In (belated) observance of World Teachers Day, I dedicate this post to all the teachers in my family. Looking back, my relatives have been educating others for more than 90 years. Here’s the roll call:
— my mom, who taught in Stewart County, Ga., Hinds County, Miss., and Fairfax County, Va. She is now an assistant principal at an elementary school in Fairfax County, Va.
— my aunt was an administrator at Daytona Beach (Fla.) Community College
— my cousin founded the Cleaster Mims College Preparatory School in Cincinnati. This cousin was one of the first black women to graduate from Xavier University in Ohio
my cousin, Henry Frank Nance (1951-2005), who by all accounts was just amazing, was a broadcast instructor at Lawson State Community College in Birmingham, Ala. I never knew him, but since I moved to Birmingham, it’s not uncommon for random people to ask me about him.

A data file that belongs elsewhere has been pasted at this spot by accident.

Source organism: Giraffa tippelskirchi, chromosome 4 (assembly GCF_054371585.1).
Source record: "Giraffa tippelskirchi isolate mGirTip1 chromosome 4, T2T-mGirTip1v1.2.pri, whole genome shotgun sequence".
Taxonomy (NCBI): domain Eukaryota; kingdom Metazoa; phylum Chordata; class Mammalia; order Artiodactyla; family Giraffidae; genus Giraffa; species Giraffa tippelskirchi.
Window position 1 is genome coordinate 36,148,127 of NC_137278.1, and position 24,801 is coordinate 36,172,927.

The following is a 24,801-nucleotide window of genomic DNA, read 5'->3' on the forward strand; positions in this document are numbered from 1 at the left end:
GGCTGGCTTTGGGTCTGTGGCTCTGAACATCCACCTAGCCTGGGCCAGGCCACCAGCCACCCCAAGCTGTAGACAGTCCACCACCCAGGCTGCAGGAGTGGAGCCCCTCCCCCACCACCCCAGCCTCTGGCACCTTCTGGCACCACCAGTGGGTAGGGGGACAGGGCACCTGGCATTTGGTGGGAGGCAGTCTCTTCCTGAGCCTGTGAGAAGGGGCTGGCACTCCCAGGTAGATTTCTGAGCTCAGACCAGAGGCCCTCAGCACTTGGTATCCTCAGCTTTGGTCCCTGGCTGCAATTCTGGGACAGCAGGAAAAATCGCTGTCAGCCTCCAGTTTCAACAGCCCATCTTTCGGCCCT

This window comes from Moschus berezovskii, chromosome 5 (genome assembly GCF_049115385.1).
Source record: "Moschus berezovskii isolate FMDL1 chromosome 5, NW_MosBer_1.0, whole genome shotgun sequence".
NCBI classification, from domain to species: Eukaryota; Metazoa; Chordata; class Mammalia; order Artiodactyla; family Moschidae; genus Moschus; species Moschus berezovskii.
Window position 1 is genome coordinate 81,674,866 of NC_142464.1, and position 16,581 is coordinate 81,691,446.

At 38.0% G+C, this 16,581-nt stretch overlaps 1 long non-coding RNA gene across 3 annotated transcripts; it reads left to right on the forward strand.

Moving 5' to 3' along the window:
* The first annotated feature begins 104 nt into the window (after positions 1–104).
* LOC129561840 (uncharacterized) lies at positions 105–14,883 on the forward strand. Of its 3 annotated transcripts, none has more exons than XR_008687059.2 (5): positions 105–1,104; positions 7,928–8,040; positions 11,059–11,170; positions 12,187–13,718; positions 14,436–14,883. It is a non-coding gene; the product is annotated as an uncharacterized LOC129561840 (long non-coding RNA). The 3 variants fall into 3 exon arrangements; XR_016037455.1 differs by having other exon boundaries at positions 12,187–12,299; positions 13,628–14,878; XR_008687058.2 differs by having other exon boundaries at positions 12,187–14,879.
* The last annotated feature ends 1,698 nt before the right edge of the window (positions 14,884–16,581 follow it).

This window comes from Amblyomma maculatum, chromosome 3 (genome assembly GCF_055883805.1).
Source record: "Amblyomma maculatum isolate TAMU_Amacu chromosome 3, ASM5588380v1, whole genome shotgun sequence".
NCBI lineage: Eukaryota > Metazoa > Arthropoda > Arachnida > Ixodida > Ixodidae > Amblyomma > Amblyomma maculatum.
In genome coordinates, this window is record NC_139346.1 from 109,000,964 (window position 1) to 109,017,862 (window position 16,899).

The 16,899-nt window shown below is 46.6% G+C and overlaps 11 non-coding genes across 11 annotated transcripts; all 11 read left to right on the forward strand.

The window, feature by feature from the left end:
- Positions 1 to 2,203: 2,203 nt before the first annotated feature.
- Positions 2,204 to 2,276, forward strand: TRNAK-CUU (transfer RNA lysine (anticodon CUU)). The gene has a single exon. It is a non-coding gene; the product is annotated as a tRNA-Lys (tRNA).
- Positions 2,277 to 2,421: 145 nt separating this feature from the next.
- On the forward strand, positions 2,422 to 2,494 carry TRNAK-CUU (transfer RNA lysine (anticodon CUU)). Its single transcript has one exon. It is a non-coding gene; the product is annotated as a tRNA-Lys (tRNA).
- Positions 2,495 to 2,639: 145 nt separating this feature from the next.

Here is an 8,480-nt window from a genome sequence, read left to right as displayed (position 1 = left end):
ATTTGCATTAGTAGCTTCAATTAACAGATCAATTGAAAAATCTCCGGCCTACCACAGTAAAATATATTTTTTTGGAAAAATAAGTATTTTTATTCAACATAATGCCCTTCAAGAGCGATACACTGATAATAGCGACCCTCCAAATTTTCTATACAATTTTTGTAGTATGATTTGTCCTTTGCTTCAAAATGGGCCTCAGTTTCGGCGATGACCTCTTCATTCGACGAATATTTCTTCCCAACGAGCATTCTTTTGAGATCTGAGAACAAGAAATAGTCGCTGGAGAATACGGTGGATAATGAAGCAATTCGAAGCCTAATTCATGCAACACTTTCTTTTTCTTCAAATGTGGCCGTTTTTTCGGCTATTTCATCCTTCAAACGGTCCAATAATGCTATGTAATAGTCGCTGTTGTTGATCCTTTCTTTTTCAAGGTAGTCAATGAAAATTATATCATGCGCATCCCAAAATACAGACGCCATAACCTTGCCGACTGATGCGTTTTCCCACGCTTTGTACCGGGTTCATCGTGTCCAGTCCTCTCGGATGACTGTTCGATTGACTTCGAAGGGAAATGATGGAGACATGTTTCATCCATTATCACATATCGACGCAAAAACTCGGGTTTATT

my grandfather, Y.C. Nance (1916-1966), taught farmers as part of his role as a extension service agent for Bullock County, Ala.
my aunt, Myra Nance Riley (1933-1997), was a teacher at Enterprise (Ala.) High School.
my uncle Louie Frank Nance (1927-1980) was a bus driver in that same school system.
my aunt, Mary Nance Dean (1929-1981), was also a teacher in Dale County, Ala.
my aunt, Madie Nance Finch, taught school in New Brockton, a town in Coffee County, Ala.
my Uncle Vic was a longtime teacher in Colbert County, Ala. His wife, Gladys Coprich Nance, was an English teacher at Alabama A&M University
my cousin, the late Rev. A.B. Clark (1924-2010), was a member of the Bullock County (Ala.) School Board and established the first Head Start program in that county. (Rev. Clark was a first cousin to Y.C., Myra, Mary, Madie and Vic, who were all siblings).
Elijah Tindell (1890-1973), one of my great-grandmother’s first cousins, was the first principal at Coffee County Training School, according to this history of the school.